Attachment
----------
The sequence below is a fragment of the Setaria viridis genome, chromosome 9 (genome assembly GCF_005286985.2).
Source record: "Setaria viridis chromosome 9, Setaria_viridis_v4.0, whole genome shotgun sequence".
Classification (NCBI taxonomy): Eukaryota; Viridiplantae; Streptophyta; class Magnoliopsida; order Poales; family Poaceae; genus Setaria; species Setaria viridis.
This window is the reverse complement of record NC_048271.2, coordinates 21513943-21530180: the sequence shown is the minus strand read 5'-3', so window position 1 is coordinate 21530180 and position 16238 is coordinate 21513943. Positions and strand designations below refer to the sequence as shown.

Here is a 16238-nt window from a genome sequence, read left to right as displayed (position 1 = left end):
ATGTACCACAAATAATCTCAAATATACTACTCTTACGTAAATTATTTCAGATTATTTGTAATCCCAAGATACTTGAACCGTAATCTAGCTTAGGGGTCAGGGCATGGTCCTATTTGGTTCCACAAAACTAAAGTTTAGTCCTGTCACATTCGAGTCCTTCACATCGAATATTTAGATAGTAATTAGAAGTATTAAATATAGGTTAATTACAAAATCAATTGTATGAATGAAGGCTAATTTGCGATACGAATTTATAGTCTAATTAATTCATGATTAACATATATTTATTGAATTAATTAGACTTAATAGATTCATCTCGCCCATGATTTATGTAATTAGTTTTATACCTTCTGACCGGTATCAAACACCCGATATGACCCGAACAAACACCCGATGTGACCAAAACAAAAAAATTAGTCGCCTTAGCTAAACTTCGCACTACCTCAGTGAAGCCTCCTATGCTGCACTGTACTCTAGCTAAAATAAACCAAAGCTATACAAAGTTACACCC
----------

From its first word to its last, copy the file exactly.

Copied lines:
The sequence below is a fragment of the Setaria viridis genome, chromosome 9 (genome assembly GCF_005286985.2).
Source record: "Setaria viridis chromosome 9, Setaria_viridis_v4.0, whole genome shotgun sequence".
Classification (NCBI taxonomy): Eukaryota; Viridiplantae; Streptophyta; class Magnoliopsida; order Poales; family Poaceae; genus Setaria; species Setaria viridis.
This window is the reverse complement of record NC_048271.2, coordinates 21513943-21530180: the sequence shown is the minus strand read 5'-3', so window position 1 is coordinate 21530180 and position 16238 is coordinate 21513943. Positions and strand designations below refer to the sequence as shown.

Here is a 16238-nt window from a genome sequence, read left to right as displayed (position 1 = left end):
ATGTACCACAAATAATCTCAAATATACTACTCTTACGTAAATTATTTCAGATTATTTGTAATCCCAAGATACTTGAACCGTAATCTAGCTTAGGGGTCAGGGCATGGTCCTATTTGGTTCCACAAAACTAAAGTTTAGTCCTGTCACATTCGAGTCCTTCACATCGAATATTTAGATAGTAATTAGAAGTATTAAATATAGGTTAATTACAAAATCAATTGTATGAATGAAGGCTAATTTGCGATACGAATTTATAGTCTAATTAATTCATGATTAACATATATTTATTGAATTAATTAGACTTAATAGATTCATCTCGCCCATGATTTATGTAATTAGTTTTATACCTTCTGACCGGTATCAAACACCCGATATGACCCGAACAAACACCCGATGTGACCAAAACAAAAAAATTAGTCGCCTTAGCTAAACTTCGCACTACCTCAGTGAAGCCTCCTATGCTGCACTGTACTCTAGCTAAAATAAACCAAAGCTATACAAAGTTACACCC